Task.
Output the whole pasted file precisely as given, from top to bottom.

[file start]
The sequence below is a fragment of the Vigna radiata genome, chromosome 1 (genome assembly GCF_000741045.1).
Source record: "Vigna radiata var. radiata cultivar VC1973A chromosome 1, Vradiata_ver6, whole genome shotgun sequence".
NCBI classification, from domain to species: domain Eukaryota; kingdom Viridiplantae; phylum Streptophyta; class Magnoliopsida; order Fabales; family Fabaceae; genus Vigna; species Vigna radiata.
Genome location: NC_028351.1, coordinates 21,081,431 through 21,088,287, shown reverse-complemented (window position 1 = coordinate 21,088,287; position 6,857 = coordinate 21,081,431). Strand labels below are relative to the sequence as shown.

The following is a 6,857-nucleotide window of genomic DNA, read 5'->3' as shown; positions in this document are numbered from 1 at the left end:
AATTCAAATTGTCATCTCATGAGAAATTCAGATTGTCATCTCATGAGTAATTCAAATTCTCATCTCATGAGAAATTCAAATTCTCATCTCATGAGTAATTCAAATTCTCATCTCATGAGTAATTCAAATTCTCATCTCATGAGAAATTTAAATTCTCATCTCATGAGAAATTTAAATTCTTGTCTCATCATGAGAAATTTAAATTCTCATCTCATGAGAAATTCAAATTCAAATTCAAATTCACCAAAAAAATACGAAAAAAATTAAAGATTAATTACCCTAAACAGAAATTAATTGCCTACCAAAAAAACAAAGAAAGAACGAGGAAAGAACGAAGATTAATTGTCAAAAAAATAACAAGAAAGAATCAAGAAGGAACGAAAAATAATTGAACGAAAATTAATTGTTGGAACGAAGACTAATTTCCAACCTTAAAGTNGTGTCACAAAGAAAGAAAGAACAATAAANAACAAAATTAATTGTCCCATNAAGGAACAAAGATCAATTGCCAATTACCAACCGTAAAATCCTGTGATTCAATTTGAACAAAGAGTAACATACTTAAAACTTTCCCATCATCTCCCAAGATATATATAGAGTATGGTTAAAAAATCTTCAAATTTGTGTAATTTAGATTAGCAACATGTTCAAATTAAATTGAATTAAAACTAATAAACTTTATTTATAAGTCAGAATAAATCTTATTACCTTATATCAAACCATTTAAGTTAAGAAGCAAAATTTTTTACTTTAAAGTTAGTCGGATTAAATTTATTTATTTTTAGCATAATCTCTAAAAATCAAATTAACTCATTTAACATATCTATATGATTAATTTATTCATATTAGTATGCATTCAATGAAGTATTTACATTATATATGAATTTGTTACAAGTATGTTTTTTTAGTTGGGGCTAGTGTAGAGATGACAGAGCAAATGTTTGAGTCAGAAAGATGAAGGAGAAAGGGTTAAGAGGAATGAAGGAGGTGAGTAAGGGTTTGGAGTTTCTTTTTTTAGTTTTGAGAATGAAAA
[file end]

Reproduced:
The sequence below is a fragment of the Vigna radiata genome, chromosome 1 (genome assembly GCF_000741045.1).
Source record: "Vigna radiata var. radiata cultivar VC1973A chromosome 1, Vradiata_ver6, whole genome shotgun sequence".
NCBI classification, from domain to species: domain Eukaryota; kingdom Viridiplantae; phylum Streptophyta; class Magnoliopsida; order Fabales; family Fabaceae; genus Vigna; species Vigna radiata.
Genome location: NC_028351.1, coordinates 21,081,431 through 21,088,287, shown reverse-complemented (window position 1 = coordinate 21,088,287; position 6,857 = coordinate 21,081,431). Strand labels below are relative to the sequence as shown.

The following is a 6,857-nucleotide window of genomic DNA, read 5'->3' as shown; positions in this document are numbered from 1 at the left end:
AATTCAAATTGTCATCTCATGAGAAATTCAGATTGTCATCTCATGAGTAATTCAAATTCTCATCTCATGAGAAATTCAAATTCTCATCTCATGAGTAATTCAAATTCTCATCTCATGAGTAATTCAAATTCTCATCTCATGAGAAATTTAAATTCTCATCTCATGAGAAATTTAAATTCTTGTCTCATCATGAGAAATTTAAATTCTCATCTCATGAGAAATTCAAATTCAAATTCAAATTCACCAAAAAAATACGAAAAAAATTAAAGATTAATTACCCTAAACAGAAATTAATTGCCTACCAAAAAAACAAAGAAAGAACGAGGAAAGAACGAAGATTAATTGTCAAAAAAATAACAAGAAAGAATCAAGAAGGAACGAAAAATAATTGAACGAAAATTAATTGTTGGAACGAAGACTAATTTCCAACCTTAAAGTNGTGTCACAAAGAAAGAAAGAACAATAAANAACAAAATTAATTGTCCCATNAAGGAACAAAGATCAATTGCCAATTACCAACCGTAAAATCCTGTGATTCAATTTGAACAAAGAGTAACATACTTAAAACTTTCCCATCATCTCCCAAGATATATATAGAGTATGGTTAAAAAATCTTCAAATTTGTGTAATTTAGATTAGCAACATGTTCAAATTAAATTGAATTAAAACTAATAAACTTTATTTATAAGTCAGAATAAATCTTATTACCTTATATCAAACCATTTAAGTTAAGAAGCAAAATTTTTTACTTTAAAGTTAGTCGGATTAAATTTATTTATTTTTAGCATAATCTCTAAAAATCAAATTAACTCATTTAACATATCTATATGATTAATTTATTCATATTAGTATGCATTCAATGAAGTATTTACATTATATATGAATTTGTTACAAGTATGTTTTTTTAGTTGGGGCTAGTGTAGAGATGACAGAGCAAATGTTTGAGTCAGAAAGATGAAGGAGAAAGGGTTAAGAGGAATGAAGGAGGTGAGTAAGGGTTTGGAGTTTCTTTTTTTAGTTTTGAGAATGAAAA